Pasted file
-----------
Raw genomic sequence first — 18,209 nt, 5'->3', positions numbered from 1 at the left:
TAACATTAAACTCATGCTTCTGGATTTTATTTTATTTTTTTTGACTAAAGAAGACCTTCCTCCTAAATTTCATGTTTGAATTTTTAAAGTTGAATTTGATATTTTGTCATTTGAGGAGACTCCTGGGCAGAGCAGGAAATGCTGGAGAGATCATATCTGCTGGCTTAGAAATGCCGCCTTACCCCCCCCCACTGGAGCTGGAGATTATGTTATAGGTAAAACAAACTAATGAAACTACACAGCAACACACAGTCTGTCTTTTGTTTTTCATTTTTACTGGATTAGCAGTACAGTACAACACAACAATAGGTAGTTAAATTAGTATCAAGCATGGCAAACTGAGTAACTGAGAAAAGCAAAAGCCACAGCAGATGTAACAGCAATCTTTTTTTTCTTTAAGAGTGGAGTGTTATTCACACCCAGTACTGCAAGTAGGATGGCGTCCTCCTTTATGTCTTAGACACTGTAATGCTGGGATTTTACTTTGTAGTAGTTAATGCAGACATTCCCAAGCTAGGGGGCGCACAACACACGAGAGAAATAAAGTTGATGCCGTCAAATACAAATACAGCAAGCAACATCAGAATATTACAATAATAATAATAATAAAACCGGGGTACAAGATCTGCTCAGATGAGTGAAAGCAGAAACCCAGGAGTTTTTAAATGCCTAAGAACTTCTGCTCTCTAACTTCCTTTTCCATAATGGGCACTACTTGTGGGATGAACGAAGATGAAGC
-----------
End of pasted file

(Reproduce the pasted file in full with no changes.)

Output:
Raw genomic sequence first — 18,209 nt, 5'->3', positions numbered from 1 at the left:
TAACATTAAACTCATGCTTCTGGATTTTATTTTATTTTTTTTGACTAAAGAAGACCTTCCTCCTAAATTTCATGTTTGAATTTTTAAAGTTGAATTTGATATTTTGTCATTTGAGGAGACTCCTGGGCAGAGCAGGAAATGCTGGAGAGATCATATCTGCTGGCTTAGAAATGCCGCCTTACCCCCCCCCACTGGAGCTGGAGATTATGTTATAGGTAAAACAAACTAATGAAACTACACAGCAACACACAGTCTGTCTTTTGTTTTTCATTTTTACTGGATTAGCAGTACAGTACAACACAACAATAGGTAGTTAAATTAGTATCAAGCATGGCAAACTGAGTAACTGAGAAAAGCAAAAGCCACAGCAGATGTAACAGCAATCTTTTTTTTCTTTAAGAGTGGAGTGTTATTCACACCCAGTACTGCAAGTAGGATGGCGTCCTCCTTTATGTCTTAGACACTGTAATGCTGGGATTTTACTTTGTAGTAGTTAATGCAGACATTCCCAAGCTAGGGGGCGCACAACACACGAGAGAAATAAAGTTGATGCCGTCAAATACAAATACAGCAAGCAACATCAGAATATTACAATAATAATAATAATAAAACCGGGGTACAAGATCTGCTCAGATGAGTGAAAGCAGAAACCCAGGAGTTTTTAAATGCCTAAGAACTTCTGCTCTCTAACTTCCTTTTCCATAATGGGCACTACTTGTGGGATGAACGAAGATGAAGC